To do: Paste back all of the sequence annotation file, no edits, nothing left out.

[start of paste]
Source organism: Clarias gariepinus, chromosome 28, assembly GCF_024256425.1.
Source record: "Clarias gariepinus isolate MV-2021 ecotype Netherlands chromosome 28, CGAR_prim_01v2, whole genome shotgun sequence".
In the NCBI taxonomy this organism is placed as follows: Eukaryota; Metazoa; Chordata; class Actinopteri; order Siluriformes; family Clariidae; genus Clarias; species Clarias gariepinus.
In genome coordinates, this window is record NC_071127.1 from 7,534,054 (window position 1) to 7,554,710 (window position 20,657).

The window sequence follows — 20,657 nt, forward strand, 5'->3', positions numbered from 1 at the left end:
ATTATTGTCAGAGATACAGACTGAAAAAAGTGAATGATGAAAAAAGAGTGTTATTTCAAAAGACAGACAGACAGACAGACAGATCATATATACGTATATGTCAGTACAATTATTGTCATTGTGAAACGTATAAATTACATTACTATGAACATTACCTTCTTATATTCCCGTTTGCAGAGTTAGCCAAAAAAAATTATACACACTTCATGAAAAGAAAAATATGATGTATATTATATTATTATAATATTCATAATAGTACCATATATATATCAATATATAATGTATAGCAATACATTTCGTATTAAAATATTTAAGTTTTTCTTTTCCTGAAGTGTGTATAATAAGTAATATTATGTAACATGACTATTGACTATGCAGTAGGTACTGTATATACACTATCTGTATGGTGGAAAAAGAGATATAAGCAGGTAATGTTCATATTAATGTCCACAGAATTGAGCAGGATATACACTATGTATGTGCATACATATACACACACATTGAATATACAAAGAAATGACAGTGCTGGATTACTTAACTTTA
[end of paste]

Source organism: Clarias gariepinus, chromosome 28, assembly GCF_024256425.1.
Source record: "Clarias gariepinus isolate MV-2021 ecotype Netherlands chromosome 28, CGAR_prim_01v2, whole genome shotgun sequence".
In the NCBI taxonomy this organism is placed as follows: Eukaryota; Metazoa; Chordata; class Actinopteri; order Siluriformes; family Clariidae; genus Clarias; species Clarias gariepinus.
In genome coordinates, this window is record NC_071127.1 from 7,534,054 (window position 1) to 7,554,710 (window position 20,657).

The window sequence follows — 20,657 nt, forward strand, 5'->3', positions numbered from 1 at the left end:
ATTATTGTCAGAGATACAGACTGAAAAAAGTGAATGATGAAAAAAGAGTGTTATTTCAAAAGACAGACAGACAGACAGACAGATCATATATACGTATATGTCAGTACAATTATTGTCATTGTGAAACGTATAAATTACATTACTATGAACATTACCTTCTTATATTCCCGTTTGCAGAGTTAGCCAAAAAAAATTATACACACTTCATGAAAAGAAAAATATGATGTATATTATATTATTATAATATTCATAATAGTACCATATATATATCAATATATAATGTATAGCAATACATTTCGTATTAAAATATTTAAGTTTTTCTTTTCCTGAAGTGTGTATAATAAGTAATATTATGTAACATGACTATTGACTATGCAGTAGGTACTGTATATACACTATCTGTATGGTGGAAAAAGAGATATAAGCAGGTAATGTTCATATTAATGTCCACAGAATTGAGCAGGATATACACTATGTATGTGCATACATATACACACACATTGAATATACAAAGAAATGACAGTGCTGGATTACTTAACTTTA